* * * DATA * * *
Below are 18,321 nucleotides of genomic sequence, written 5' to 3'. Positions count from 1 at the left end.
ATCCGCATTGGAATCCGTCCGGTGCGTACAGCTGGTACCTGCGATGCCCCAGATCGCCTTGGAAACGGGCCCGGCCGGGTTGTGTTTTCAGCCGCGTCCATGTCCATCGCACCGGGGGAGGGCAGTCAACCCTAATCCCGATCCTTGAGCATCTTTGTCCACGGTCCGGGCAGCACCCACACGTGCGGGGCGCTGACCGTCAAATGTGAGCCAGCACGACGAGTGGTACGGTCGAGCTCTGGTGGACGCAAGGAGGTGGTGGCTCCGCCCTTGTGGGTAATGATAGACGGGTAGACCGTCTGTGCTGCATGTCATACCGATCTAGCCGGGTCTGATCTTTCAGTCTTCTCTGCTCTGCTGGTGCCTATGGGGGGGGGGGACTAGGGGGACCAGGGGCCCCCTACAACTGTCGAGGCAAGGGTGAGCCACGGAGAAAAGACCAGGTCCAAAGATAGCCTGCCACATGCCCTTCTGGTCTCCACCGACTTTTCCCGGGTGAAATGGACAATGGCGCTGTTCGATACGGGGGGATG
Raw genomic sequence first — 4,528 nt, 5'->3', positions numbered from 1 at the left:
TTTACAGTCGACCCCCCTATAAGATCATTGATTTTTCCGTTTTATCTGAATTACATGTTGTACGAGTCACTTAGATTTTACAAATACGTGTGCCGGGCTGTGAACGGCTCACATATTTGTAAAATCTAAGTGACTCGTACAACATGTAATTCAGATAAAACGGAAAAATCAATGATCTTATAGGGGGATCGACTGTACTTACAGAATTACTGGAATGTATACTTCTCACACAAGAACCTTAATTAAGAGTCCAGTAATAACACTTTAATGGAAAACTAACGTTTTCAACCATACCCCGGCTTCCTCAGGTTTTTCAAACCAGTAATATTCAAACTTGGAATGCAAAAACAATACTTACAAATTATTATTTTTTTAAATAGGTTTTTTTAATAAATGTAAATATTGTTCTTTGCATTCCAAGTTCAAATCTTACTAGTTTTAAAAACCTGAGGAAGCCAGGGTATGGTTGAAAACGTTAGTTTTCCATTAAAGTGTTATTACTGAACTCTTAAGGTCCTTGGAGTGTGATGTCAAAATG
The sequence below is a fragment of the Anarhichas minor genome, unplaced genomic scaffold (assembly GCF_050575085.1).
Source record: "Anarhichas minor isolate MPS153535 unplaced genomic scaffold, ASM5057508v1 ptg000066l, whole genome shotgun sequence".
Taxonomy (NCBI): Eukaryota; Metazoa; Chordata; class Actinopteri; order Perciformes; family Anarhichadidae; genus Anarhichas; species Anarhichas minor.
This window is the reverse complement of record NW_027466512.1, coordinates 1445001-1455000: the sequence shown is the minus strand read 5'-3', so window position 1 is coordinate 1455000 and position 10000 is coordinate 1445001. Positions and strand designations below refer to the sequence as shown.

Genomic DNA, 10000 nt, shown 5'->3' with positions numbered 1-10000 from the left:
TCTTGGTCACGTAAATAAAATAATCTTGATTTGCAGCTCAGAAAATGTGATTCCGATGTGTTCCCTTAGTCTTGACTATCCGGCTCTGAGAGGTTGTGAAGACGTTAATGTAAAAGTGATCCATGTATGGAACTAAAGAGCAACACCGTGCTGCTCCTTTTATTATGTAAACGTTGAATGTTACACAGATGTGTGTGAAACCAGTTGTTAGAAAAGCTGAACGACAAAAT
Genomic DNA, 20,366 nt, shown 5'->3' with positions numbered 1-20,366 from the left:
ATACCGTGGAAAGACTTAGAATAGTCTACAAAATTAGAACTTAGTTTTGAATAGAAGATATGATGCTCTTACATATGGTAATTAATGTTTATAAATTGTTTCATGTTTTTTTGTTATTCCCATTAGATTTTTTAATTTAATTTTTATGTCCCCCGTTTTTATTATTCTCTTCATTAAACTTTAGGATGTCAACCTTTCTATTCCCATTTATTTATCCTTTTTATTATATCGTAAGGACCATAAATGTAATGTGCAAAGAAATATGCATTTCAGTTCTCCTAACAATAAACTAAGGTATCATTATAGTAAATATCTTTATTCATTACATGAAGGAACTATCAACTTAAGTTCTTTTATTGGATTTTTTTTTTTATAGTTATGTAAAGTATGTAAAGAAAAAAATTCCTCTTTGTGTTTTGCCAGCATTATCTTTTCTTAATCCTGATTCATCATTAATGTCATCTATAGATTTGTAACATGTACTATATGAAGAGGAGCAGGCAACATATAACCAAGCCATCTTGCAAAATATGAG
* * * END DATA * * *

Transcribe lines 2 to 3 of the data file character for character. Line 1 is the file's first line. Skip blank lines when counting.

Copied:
ATCCGCATTGGAATCCGTCCGGTGCGTACAGCTGGTACCTGCGATGCCCCAGATCGCCTTGGAAACGGGCCCGGCCGGGTTGTGTTTTCAGCCGCGTCCATGTCCATCGCACCGGGGGAGGGCAGTCAACCCTAATCCCGATCCTTGAGCATCTTTGTCCACGGTCCGGGCAGCACCCACACGTGCGGGGCGCTGACCGTCAAATGTGAGCCAGCACGACGAGTGGTACGGTCGAGCTCTGGTGGACGCAAGGAGGTGGTGGCTCCGCCCTTGTGGGTAATGATAGACGGGTAGACCGTCTGTGCTGCATGTCATACCGATCTAGCCGGGTCTGATCTTTCAGTCTTCTCTGCTCTGCTGGTGCCTATGGGGGGGGGGGACTAGGGGGACCAGGGGCCCCCTACAACTGTCGAGGCAAGGGTGAGCCACGGAGAAAAGACCAGGTCCAAAGATAGCCTGCCACATGCCCTTCTGGTCTCCACCGACTTTTCCCGGGTGAAATGGACAATGGCGCTGTTCGATACGGGGGGATG
Raw genomic sequence first — 4,528 nt, 5'->3', positions numbered from 1 at the left: